Friday, February 25, 2011

People Who Can Also Potentially Black Skin Cancer Infected

Originally published in Skin Cancer Pictures

If you have been thinking that the person who contracted skin cancer are people who have white skin. Apparently completely untrue !!!!! It turns out the dangerous skin cancer is also often attacked dark-skinned people. Although it rarely happens, but all people should be careful. This is based on the research of Dr.
Robert S. Kirsner of the University of Miami Miller School of Medicine says just because someone has darker skin pigment is not made immune to skin cancer. "Are you Hispanic or black," he said as reported by

Reuters Health. However, melanoma is still much less common among blacks and Hispanics than whites. That explains why efforts to prevent melanoma, especially targeted to their light skin.

Melanoma skin cancer is derived from pigment-producing cells (melanocytes). Some risk factors are family history of melanoma trigger suffering from melanoma, red or blond hair, the presence of multiple atypical moles (birthmarks), and there are pre-cancerous actinic keratoses or skin neoplasms, usually colored red, which arise on skin exposed to sunlight.

However, melanoma is still much less common among blacks and Hispanics than whites. That explains why efforts to prevent melanoma, especially targeted to those who have light skin.

In 2004, Dr. Robert S. Kirsner and his colleagues conducted research that found there were about 26 cases of melanoma per 100,000 people per year among white men in the USA. That figure is far striking when compared with 4 cases of Hispanic and less than 1 case for black non - Hispanic.

Referring to the results of research published in the Archives of Dermatology that in the case of melanoma that struck the dark-skinned patients, the patients tend to die if it had been attacked. It is ironic indeed.

Dr. Robert S. Kirsner and his team compared the data from the Florida Cancer Data System and the center of a national cancer data from 1992 through 2004, to determine whether the trend of cases of melanoma in Florida may be different in the U.S. as a whole. The data obtained is Florida has a diverse population (approximately one-fifth of Floridians are Hispanic and about 16 percent were black) with the level of exposure to ultraviolet radiation is very high compared to other U.S. territory.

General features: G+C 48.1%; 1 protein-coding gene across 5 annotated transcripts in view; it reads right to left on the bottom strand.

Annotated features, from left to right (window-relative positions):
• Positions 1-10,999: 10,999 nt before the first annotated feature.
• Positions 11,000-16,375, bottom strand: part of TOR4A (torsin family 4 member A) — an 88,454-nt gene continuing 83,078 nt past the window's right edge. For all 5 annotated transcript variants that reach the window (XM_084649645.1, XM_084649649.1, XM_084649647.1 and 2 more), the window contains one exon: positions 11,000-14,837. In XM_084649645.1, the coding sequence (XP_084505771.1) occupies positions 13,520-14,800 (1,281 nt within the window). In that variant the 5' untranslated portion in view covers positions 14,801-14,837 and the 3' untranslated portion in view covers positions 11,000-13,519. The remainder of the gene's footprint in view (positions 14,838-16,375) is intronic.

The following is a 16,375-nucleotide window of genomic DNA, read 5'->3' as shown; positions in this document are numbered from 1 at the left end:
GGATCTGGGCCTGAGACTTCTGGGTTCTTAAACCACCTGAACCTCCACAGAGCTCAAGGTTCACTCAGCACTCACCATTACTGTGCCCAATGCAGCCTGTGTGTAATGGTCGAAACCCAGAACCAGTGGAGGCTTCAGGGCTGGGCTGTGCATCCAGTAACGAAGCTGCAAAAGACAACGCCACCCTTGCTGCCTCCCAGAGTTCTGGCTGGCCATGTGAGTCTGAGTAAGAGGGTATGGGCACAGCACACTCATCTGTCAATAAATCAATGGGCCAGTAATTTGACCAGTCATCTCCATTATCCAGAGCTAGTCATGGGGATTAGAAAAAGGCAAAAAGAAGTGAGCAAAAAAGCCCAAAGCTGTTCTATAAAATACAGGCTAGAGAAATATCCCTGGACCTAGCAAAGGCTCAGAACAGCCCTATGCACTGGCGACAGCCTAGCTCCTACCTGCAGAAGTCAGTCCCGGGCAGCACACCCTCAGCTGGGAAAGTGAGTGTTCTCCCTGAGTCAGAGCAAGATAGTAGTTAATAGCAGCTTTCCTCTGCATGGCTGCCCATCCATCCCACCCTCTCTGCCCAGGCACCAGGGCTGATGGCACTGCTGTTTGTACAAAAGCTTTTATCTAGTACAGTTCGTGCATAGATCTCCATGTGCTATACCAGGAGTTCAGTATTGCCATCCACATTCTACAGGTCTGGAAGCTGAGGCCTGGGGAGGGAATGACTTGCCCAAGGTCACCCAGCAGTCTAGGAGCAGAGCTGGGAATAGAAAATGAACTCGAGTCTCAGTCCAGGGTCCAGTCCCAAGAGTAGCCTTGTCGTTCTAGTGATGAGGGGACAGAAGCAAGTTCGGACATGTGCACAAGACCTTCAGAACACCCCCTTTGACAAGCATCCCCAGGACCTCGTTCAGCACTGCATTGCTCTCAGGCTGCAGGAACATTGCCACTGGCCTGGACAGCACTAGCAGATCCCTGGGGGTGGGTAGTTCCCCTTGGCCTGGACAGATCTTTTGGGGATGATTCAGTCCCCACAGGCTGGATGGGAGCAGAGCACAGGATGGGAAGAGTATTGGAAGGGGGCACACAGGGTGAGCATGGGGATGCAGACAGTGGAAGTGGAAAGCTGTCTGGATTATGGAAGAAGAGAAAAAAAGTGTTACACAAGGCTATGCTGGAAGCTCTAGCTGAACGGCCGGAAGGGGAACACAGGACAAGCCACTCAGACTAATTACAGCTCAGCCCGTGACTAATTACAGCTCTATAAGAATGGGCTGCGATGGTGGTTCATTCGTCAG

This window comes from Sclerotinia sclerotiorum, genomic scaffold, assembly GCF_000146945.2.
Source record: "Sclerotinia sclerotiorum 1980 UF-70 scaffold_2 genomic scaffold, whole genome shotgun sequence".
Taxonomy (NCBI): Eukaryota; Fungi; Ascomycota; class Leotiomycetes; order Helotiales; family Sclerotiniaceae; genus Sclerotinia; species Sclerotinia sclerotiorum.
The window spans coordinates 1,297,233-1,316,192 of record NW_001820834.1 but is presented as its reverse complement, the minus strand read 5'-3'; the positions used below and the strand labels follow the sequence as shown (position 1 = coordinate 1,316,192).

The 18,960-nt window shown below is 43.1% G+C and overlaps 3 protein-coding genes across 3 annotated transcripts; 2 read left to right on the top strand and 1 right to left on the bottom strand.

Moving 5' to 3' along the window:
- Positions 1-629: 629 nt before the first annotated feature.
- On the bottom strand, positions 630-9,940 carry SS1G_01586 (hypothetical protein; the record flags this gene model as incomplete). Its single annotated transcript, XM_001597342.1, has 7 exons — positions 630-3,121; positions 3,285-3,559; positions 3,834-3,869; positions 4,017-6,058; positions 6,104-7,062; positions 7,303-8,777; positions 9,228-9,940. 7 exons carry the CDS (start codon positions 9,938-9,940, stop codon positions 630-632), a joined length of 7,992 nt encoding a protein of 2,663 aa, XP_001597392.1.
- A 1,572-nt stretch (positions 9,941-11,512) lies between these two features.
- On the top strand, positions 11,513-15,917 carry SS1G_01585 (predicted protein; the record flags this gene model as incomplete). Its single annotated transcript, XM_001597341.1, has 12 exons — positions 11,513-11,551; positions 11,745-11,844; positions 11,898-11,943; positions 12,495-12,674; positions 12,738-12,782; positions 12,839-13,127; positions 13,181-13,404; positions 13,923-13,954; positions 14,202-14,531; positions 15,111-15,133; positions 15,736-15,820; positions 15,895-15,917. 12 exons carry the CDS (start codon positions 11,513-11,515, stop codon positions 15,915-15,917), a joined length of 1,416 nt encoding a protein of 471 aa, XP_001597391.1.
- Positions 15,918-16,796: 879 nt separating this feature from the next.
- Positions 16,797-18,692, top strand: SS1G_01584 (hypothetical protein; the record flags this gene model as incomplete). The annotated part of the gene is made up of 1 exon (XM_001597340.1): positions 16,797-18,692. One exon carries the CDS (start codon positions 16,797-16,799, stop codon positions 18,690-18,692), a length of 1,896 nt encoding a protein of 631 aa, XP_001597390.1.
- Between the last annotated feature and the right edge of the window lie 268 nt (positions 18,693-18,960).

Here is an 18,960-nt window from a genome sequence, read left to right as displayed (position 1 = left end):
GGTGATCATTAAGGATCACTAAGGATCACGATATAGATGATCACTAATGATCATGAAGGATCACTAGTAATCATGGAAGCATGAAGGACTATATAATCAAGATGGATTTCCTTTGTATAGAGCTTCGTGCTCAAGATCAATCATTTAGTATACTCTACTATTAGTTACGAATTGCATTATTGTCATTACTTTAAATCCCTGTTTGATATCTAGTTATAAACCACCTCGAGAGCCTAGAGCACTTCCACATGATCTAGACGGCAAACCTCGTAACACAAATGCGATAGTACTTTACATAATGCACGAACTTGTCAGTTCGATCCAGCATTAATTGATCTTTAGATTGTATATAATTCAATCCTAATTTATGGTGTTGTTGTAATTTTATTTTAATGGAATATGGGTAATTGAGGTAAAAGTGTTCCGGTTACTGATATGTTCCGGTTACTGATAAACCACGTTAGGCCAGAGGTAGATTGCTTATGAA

From this point of the research that the Hispanic man who lived in Florida 20 percent higher risk of developing melanoma than Hispanics in the U.S. as a whole. Of all cases of melanoma, patients from Florida Hispanics have increased about 3 percent per year. That figure is equivalent to the case of melanoma that afflicts whites nationally. Other hand, Hispanic women in Florida is actually lower 30% lower for Hispanics develop melanoma than women who entered in the national database. However, melanoma among women of non-Hispanic blacks in Florida 60 percent higher than the U.S. overall. While the black man in Florida has the risk of melanoma is equivalent to a black man across the U.S.. In fact, white people of Florida actually has a lower rate than white skin melanoma affecting national scale.

From these findings may suggest "an emerging public health concern in the racial / ethnic sub who was in Florida, geographical locations with heavy exposure to ultraviolet radiation," wrote Dr. Robert S. Kirsner and his colleagues.

The researchers suggest there should be a better awareness among non-white patients, as well as their physicians, that dark skin does not give immunity to melanoma. Because Florida has a very diverse Hispanic population, with people who dominate the Cuban descent.

According to Dr. Robert S. Kirsner, people of all colors should be aware of skin growth that meets one of these criteria, asymmetrical, irregular, injured or has a boundary curve and change color with the size of a pencil eraser or larger, or the growth of the developing and changing. "If you have one that does not mean you have melanoma. But at least the examination should be done so you can be sure that nothing happens." said Dr. Robert S. Kirsner